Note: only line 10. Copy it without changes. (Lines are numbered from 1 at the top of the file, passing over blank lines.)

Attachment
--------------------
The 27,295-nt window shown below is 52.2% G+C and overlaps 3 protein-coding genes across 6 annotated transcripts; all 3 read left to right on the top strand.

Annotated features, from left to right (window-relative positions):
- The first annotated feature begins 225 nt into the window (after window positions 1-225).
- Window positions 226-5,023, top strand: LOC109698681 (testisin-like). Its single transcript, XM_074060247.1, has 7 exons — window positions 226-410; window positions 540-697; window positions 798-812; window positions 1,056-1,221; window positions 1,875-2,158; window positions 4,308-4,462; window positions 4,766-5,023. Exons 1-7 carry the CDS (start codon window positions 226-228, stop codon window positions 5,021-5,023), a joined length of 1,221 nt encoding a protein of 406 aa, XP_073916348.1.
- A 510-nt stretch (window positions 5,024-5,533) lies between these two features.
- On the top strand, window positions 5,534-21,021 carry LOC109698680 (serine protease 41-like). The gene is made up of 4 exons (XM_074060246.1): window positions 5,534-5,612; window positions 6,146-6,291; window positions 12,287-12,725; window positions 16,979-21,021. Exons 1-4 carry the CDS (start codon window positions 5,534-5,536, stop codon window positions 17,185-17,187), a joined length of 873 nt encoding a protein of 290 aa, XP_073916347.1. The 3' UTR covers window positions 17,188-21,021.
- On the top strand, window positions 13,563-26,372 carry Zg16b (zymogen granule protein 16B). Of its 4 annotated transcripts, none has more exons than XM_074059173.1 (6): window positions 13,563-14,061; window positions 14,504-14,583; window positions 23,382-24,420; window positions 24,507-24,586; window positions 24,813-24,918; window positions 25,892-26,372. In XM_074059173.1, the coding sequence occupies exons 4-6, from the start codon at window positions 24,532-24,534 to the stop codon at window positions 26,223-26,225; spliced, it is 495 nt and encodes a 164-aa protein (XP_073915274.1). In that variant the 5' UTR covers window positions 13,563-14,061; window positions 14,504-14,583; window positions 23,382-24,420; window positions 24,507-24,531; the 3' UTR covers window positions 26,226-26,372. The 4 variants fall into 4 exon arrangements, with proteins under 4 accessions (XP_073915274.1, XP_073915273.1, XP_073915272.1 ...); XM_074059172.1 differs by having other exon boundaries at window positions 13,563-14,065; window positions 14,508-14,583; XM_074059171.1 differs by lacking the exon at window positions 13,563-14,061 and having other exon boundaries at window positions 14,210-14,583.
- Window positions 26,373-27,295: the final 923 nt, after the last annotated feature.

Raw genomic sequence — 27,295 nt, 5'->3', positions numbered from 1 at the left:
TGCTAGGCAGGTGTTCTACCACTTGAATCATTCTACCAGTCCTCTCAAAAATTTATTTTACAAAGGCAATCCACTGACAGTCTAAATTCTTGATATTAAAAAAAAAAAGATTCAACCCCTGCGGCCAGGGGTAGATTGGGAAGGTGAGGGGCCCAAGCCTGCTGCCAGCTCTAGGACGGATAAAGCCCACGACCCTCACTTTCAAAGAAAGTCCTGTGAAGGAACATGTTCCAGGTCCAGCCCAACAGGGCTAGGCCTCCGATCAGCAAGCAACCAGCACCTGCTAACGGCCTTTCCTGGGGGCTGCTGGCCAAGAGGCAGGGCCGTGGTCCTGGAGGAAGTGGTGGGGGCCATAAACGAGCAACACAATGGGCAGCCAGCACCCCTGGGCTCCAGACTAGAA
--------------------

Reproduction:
TGCTAGGCAGGTGTTCTACCACTTGAATCATTCTACCAGTCCTCTCAAAAATTTATTTTACAAAGGCAATCCACTGACAGTCTAAATTCTTGATATTAAAAAAAAAAAGATTCAACCCCTGCGGCCAGGGGTAGATTGGGAAGGTGAGGGGCCCAAGCCTGCTGCCAGCTCTAGGACGGATAAAGCCCACGACCCTCACTTTCAAAGAAAGTCCTGTGAAGGAACATGTTCCAGGTCCAGCCCAACAGGGCTAGGCCTCCGATCAGCAAGCAACCAGCACCTGCTAACGGCCTTTCCTGGGGGCTGCTGGCCAAGAGGCAGGGCCGTGGTCCTGGAGGAAGTGGTGGGGGCCATAAACGAGCAACACAATGGGCAGCCAGCACCCCTGGGCTCCAGACTAGAA